Stop Wasting Time Waiting for Behaviors to Change

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Hey friends, I'm prepared to start the conversation. I understand that what I'm going to share today in this blog might feel a bit harsh. I want you to know that I share this blog with the most love and respect one can show another person. It is because I love you and your family so much, that I must discuss this topic.

The inspiration for this blog came from checking my website analytics. I can see all the people who check out my pages, read my blogs, check out my packages, and like all the posts I make on social media. I see what articles get the most clicks. Even thought I might not know exactly who it is on the other side, I know this, today's blog is written for YOU.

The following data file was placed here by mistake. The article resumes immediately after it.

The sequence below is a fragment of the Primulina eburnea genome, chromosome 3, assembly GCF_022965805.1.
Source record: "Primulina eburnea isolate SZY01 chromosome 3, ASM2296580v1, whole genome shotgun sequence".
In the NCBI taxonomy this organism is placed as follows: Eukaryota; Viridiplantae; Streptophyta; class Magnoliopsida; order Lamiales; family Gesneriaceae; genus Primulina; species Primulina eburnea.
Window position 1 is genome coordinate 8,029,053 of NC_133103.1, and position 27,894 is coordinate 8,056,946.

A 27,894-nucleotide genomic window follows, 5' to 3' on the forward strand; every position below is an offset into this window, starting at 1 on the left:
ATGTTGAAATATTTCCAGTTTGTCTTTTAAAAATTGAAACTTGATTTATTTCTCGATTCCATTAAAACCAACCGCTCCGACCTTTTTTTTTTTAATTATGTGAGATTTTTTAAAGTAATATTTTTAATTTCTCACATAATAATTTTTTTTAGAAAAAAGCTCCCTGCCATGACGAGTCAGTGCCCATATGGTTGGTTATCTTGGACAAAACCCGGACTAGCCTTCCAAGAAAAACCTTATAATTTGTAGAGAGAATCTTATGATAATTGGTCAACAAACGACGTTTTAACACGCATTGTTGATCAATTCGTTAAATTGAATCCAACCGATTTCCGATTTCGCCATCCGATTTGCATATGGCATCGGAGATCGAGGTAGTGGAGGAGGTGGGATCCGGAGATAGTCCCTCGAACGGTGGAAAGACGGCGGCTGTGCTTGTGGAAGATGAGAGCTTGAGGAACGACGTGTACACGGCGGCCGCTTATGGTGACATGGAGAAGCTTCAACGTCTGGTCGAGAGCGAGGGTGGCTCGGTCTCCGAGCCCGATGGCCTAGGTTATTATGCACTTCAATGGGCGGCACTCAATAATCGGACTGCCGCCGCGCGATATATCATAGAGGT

The lurkers. The parents who have done all the things and still find themselves battling the same battle time after time. The parents who are so passionately looking for answers to help their out of control children. The parents who are waiting for the universal sign.

This blog is for you.

THIS IS THE SIGN!!!

Today I want to share the five parenting struggles that will only get worse with time.

*trigger warning* Today, I might make you feel uncomfortable, and I understand. But I ask you trust me, growth comes from uncomfortable places.


1. Tantrums

There is a common myth: If your child is having a tantrum, you just ignore it. It's just a two-year-old thing (you know, terrible twos) when they get older, it will stop. Just give them space and time.

While often times this is one of the tactics that might seem to work, what do you do if you can no longer ignore? What happens when you can not ignore? What happens when you're at the end of your rope because you're exhausted? What happens when you finally give in to just make it stop?